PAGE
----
Don’t get me wrong. I’m not some ditzy Pollyanna.
Of course, professional sports are also big business. But, above all else, when a team is truly down and out, what keeps their fans engaged? Whether or not the players are still playing. Are they still having fun?
If the 49ers can pass that litmus test, if they can inject a modicum of joy into the mix, they might be able to keep their fans from grabbing the pitchforks and torches.
Here are the facts:
- Each of the players and coaches signed a contract to produce a season’s worth of games.
- Those games are going to happen whether they enjoy them or not.
- There’s nothing left for the 49ers to play for except fan engagement and the joy of the game.
- The alternative is a Bataan Death March towards Week 17.
There’s a lot about the 49ers and their current plight that can’t be changed. The ownership is abominable. The general manager is a nincompoop. The Stadium is an underwhelming, overpriced mausoleum, and the product is wack as they come.
It’s Week 9, and the team is already playing for nothing. And as the saying goes, when you’ve got nothing, you’ve got nothing to lose. So, get vertical, get tricky, and get happy, Niners. And maybe you might take the first critical step (of many, I suspect) to getting right.
This week, the 49ers play host to Drew Brees and the ever-potent New Orleans Saints offense. As just enumerated, the Niners are a far cry from the competitive fervor that gave rise to the “Vernon Post” in 2011.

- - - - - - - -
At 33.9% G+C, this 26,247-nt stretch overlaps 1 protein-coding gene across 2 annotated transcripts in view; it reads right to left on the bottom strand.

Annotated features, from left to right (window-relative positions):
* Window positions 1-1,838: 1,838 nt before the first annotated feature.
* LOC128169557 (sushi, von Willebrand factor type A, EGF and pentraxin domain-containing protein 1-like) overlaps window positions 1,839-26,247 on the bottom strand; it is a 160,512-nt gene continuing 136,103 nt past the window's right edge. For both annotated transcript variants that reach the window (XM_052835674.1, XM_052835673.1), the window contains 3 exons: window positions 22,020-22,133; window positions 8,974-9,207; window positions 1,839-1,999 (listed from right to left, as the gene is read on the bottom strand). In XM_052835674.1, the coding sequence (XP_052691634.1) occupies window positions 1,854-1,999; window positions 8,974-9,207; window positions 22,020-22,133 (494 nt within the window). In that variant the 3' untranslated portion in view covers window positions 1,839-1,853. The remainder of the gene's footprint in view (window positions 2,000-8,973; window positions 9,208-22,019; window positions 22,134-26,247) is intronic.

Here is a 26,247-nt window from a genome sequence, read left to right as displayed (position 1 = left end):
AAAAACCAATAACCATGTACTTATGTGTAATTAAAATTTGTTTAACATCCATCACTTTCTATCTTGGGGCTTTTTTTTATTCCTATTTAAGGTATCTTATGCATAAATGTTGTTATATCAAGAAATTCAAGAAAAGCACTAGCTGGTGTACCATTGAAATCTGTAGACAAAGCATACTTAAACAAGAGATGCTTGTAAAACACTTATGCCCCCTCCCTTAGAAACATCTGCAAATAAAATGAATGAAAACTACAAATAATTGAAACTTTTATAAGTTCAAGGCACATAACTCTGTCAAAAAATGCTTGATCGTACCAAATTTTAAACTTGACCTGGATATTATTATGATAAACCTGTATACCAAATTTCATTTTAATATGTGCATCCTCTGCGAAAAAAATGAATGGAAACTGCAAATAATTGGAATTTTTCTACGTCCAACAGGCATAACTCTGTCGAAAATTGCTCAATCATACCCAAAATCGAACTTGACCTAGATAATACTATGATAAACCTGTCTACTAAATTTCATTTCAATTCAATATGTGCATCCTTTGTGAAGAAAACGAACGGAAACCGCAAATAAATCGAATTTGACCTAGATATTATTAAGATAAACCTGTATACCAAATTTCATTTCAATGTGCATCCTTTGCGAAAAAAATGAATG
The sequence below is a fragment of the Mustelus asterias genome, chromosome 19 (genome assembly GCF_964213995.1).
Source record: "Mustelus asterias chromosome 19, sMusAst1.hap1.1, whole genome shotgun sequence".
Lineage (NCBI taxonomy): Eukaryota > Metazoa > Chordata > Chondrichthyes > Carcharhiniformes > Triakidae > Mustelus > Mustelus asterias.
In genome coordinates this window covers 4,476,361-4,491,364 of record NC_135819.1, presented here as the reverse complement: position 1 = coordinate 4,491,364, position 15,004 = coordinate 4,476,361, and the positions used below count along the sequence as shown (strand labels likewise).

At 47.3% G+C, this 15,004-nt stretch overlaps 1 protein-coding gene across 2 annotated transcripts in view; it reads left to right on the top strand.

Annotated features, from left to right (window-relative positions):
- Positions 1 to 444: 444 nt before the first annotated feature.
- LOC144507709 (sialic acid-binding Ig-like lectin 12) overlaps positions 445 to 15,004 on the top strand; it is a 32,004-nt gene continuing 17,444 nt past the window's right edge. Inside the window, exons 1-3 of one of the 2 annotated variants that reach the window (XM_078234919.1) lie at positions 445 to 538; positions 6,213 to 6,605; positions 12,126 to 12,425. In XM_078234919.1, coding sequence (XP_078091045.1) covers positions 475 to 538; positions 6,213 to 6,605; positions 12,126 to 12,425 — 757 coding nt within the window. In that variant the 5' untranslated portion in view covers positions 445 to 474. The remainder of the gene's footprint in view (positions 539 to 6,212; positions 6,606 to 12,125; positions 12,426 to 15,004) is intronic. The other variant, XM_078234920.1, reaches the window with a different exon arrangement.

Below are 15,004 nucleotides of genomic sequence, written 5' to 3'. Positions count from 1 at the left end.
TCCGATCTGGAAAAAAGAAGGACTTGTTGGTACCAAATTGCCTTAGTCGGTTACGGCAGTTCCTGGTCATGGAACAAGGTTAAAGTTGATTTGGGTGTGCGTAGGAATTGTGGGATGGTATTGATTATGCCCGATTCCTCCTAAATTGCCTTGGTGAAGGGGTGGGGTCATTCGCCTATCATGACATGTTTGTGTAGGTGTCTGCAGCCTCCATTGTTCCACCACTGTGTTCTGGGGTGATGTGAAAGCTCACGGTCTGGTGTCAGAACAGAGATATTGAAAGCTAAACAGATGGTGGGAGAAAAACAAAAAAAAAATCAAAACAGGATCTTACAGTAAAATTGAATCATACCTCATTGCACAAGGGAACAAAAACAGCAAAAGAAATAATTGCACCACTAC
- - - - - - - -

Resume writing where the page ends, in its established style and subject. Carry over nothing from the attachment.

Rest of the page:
That said, the Saints will still come to Levi’s loaded as they try to keep pace with the high-flying Atlanta Falcons. That makes virtually all of their offensive players a great fantasy bet this week, both in yearlong and daily play.
Who else, apart from every Saint, is Startable, Ownable and Eyeable this week? Let’s discuss.
RB DuJuan Harris
It looks like RB Carlos Hyde will be watching this week’s action from the sideline. His shoulder injury, sustained before the bye, is lingering. As one of only a few 49ers skill players with much long-term value, the team seems determined to treat him with kid gloves.
Hyde’s injury opens the door for Green Bay Packers cast off, RB DuJuan Harris. By far the most dynamic of the three-headed Hydra (along with RBs Mike Davis and Shaun Draughn) that will fill Hyde’s place on Sunday, Harris makes an interesting Week 9 spot start.
There’s not much of a book on Harris as a Niner, with his only real appearance coming aganist Tampa Bay in Week 7. In that game, he saw eleven attempts which generated 39 yards on the ground. Over his career, he boasts an average of 4.2 yards per carry and just over nine yards per catch.